The vivisection of Mr. Clinton (and others unlucky enough to fall into similar circumstances) is appropriate, it's claimed, because the voters have a right to information bearing on his character. Again, hogwash. Reporters, who are paid to be careful about facts and about distinguishing the knowable from the unknowable, should be particularly conscious that motivation and character are elusive matters -- nowhere more so than in contexts as complex as marriage or sexual relationships.

Private conduct can be relevant to public life, of course. Compulsive, predatory sexual activity tells us something about a man. So does using power or position to force oneself on someone. Obviously, no rapist or child molester deserves high political office.

Those patterns of behavior, if substantiated, surely deserve to be reported. But the range of sexual conduct, inside or outside marriage, is a lot wider than that, and encompasses many acts that are no one else's business to know, or judge. Grown-ups know, or should, that a simple yes-or-no answer on marital fidelity is no basis for drawing conclusions about character. I doubt that many of the vivisectionists would welcome having their own character judged on that basis.

Moreover, in Mr. Clinton's case, here's a man with a fairly long public record that could, if anyone looked, tell us a good deal about his character. Yet somehow I do not remember any special post-Super Bowl interviews or extended Nightline shows exploring whether he keeps his word; whether his public positions have seemed expedient or principled; whether he has been honest in accounting for and taking responsibility for his actions.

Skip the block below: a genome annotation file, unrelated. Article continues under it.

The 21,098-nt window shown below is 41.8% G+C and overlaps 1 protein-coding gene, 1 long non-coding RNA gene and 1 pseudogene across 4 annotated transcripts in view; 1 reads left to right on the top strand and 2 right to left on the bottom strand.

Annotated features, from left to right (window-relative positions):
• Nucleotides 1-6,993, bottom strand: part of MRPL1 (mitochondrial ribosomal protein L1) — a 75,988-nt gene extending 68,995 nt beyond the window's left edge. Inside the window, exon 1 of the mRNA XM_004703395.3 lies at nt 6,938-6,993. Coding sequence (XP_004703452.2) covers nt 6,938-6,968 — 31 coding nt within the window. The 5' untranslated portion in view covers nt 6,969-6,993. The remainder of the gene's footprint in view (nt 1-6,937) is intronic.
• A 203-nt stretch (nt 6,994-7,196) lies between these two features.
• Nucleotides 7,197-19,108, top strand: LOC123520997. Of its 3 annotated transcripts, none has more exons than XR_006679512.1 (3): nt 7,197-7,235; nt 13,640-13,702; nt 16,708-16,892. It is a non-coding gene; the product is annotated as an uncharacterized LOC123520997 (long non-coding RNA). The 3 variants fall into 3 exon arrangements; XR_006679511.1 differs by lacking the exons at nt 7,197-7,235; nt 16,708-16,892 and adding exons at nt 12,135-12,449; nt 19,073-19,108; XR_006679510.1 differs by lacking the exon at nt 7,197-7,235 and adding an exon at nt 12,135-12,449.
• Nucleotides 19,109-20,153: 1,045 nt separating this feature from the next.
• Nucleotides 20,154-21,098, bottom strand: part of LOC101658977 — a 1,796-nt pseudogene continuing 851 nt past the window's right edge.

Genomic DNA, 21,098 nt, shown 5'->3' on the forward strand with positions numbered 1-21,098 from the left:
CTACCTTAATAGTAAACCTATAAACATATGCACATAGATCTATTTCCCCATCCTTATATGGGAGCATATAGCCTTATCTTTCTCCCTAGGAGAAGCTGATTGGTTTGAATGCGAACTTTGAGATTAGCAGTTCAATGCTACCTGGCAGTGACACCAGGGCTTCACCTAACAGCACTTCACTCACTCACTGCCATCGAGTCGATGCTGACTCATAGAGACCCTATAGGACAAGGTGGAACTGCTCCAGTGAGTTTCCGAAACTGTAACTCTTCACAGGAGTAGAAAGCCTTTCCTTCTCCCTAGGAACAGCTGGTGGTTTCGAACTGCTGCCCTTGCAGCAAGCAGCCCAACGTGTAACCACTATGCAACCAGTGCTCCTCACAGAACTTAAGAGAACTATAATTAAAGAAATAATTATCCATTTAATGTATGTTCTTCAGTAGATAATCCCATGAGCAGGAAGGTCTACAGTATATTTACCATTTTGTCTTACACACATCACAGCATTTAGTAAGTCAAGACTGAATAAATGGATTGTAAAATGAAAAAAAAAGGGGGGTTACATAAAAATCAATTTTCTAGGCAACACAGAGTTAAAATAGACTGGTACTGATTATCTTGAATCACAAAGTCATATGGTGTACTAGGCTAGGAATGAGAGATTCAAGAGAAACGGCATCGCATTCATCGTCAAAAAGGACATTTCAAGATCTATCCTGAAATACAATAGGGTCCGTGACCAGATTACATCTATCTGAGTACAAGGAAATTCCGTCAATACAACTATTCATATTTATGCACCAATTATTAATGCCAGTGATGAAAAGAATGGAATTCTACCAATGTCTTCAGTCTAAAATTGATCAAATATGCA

A couple of suggestions come to mind, one specific, one general.

The specific suggestion is that reporters stop asking the open-ended adultery question. If there's a specific question ("Did you sleep with X?") and there is some reason why the answer is relevant to public concerns, ask it. But "Have you ever cheated on your wife?" should be put to rest, for good.

Any lingering doubts on this point should have been dispelled by the unctuous gentleman from CBS (talk about your bright and slimy stars!) who conducted the apres-sport interview with Bill and Hillary Clinton. His repeated demands for confession demeaned the Clintons, himself, his profession and the political process. If that spectacle hasn't convinced his colleagues not to go down that road again, we are beyond saving.

The general suggestion is that the press remember that its task is to unearth and report facts. The Clinton rumors, never verified despite considerable efforts by Arkansas and national reporters to do so, should never have been printed in the first place. The journalists and editors who handled this story were deeply unfair to Mr. Clinton. More importantly, they were also unfair to the rest of us who need, and deserve, fair, intelligent reporting of the choices and candidates before us.